Open Access This article is licensed under a Creative Commons Attribution 4.0 International License, which permits use, sharing, adaptation, distribution and reproduction in any medium or format, as long as you give appropriate credit to the original author(s) and the source, provide a link to the Creative Commons licence, and indicate if changes were made. The images or other third party material in this article are included in the article's Creative Commons licence, unless indicated otherwise in a credit line to the material. If material is not included in the article's Creative Commons licence and your intended use is not permitted by statutory regulation or exceeds the permitted use, you will need to obtain permission directly from the copyright holder. To view a copy of this licence, visit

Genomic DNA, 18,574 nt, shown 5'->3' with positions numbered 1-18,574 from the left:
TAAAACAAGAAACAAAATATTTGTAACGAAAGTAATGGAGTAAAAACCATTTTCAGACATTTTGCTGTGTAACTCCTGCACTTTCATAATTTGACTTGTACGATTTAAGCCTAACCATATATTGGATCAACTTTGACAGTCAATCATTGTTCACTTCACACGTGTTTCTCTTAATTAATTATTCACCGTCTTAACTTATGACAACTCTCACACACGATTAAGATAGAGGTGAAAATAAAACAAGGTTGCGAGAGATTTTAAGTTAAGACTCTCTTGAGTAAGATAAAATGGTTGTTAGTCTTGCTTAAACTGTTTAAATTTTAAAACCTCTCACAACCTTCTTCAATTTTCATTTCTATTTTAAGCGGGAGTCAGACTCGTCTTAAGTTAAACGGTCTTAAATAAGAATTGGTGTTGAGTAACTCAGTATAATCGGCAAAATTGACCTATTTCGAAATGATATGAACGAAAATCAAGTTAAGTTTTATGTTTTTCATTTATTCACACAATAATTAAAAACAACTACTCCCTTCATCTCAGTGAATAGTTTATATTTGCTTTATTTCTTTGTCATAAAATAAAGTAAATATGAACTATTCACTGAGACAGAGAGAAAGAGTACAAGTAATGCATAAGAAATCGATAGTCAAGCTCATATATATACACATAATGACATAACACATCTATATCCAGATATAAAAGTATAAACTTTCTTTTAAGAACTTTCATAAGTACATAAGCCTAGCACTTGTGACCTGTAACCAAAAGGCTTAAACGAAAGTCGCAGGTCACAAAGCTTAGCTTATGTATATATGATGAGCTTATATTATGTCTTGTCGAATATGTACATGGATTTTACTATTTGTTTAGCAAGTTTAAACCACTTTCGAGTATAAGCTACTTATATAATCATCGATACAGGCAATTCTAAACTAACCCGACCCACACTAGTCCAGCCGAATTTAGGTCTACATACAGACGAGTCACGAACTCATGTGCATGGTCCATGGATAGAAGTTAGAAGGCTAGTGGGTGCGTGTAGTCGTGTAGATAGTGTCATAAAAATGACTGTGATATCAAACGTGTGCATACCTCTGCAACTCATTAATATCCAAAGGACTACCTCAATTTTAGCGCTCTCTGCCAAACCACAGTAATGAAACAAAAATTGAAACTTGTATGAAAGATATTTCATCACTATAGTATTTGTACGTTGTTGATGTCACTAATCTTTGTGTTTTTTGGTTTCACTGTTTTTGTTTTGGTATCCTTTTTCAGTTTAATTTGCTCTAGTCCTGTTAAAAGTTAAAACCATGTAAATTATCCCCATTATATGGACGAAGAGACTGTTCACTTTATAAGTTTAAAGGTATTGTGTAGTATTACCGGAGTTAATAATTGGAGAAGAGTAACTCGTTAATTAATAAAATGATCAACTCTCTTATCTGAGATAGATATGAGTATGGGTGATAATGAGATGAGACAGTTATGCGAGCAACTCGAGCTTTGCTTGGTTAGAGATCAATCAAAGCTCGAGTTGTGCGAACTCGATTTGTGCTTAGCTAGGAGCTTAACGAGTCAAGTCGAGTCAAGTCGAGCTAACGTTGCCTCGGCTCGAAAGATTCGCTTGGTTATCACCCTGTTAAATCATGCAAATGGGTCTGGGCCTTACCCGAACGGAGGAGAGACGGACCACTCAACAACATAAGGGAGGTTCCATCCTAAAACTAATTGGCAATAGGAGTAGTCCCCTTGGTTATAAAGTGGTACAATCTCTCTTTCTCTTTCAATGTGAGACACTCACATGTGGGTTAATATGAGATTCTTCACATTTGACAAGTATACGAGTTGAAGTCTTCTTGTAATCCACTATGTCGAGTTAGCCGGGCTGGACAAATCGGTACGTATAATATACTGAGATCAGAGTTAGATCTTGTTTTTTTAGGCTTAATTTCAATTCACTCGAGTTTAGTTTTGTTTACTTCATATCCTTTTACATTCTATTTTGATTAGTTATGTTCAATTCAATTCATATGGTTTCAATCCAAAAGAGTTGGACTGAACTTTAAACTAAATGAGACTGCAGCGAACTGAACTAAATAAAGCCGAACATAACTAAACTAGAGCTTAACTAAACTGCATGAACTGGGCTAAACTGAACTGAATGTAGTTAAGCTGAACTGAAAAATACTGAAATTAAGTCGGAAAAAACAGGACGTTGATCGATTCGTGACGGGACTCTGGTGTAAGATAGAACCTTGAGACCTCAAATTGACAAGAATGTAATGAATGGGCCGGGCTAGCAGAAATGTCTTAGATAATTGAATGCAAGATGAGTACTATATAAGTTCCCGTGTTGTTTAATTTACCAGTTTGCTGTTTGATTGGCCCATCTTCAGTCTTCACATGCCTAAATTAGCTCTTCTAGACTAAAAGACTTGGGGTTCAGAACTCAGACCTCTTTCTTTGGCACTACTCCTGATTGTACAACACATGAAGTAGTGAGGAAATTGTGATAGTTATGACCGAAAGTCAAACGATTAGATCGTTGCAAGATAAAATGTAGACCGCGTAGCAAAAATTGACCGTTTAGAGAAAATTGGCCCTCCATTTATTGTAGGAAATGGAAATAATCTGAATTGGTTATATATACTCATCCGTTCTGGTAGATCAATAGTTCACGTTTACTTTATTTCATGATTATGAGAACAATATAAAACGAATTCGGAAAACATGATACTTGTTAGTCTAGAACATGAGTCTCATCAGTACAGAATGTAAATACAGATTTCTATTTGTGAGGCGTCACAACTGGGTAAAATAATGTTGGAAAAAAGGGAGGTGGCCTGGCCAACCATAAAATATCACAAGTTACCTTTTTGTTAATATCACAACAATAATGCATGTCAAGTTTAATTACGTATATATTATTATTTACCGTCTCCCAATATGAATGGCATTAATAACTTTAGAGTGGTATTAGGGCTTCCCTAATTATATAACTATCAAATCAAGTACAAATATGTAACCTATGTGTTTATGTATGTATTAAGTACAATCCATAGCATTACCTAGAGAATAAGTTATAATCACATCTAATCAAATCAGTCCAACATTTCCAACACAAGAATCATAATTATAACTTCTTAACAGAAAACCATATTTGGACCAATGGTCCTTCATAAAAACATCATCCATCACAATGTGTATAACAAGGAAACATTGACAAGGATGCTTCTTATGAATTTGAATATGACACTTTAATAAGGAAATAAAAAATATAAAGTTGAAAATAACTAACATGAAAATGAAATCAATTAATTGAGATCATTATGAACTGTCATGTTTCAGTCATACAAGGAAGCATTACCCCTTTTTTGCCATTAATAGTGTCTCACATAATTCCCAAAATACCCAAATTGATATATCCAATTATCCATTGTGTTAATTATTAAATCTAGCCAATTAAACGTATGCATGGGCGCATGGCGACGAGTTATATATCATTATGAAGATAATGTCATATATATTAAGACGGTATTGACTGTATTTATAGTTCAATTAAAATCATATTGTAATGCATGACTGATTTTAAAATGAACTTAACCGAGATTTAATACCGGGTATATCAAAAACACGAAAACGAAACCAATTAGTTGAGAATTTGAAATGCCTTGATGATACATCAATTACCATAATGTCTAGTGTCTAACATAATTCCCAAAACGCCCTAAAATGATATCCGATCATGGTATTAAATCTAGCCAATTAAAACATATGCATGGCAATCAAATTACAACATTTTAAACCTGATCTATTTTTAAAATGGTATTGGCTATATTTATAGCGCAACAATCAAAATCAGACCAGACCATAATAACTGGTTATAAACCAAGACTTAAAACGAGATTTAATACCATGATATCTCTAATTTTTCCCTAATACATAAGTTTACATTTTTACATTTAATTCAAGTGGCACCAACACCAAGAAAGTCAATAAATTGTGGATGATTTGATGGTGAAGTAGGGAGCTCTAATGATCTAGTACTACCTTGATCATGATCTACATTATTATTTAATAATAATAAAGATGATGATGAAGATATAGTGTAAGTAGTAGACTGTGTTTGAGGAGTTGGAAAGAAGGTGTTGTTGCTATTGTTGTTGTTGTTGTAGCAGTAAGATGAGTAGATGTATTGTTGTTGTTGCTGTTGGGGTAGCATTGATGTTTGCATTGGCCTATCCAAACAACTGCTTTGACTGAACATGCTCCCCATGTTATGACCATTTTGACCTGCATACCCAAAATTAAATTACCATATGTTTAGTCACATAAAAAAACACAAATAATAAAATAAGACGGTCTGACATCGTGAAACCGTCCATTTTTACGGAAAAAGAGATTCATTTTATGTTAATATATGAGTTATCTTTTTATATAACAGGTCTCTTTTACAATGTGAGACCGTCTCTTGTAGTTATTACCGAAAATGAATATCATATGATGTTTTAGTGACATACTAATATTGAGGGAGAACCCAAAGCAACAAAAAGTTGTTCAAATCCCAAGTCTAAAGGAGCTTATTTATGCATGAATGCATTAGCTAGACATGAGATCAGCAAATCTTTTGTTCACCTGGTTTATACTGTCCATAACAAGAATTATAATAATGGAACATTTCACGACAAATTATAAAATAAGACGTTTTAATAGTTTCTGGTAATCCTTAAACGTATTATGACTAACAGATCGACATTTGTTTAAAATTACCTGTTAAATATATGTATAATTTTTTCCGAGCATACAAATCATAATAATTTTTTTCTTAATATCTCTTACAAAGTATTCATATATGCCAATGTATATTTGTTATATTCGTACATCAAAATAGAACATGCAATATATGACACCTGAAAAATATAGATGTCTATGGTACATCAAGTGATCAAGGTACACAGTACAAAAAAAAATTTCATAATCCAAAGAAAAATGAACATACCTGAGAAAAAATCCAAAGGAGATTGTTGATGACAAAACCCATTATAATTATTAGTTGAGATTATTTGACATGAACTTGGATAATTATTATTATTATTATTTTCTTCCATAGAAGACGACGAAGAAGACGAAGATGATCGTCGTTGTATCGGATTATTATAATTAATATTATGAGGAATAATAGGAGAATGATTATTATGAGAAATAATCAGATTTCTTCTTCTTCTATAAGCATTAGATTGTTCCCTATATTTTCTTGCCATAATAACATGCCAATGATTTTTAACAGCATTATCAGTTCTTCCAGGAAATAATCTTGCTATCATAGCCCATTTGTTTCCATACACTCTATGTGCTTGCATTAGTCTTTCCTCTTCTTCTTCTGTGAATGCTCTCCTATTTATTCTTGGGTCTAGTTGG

Reprints and permissions

About this article

Check for updates. Verify currency and authenticity via CrossMark

Cite this article

Bhutoria, A., Aljabri, N. Managerial practices and school efficiency: a data envelopment analysis across OECD and MENA countries using TIMSS 2019 data. Large-scale Assess Educ 10, 24 (2022).

Download citation

  • Received:

  • Accepted:

  • Published:

  • DOI: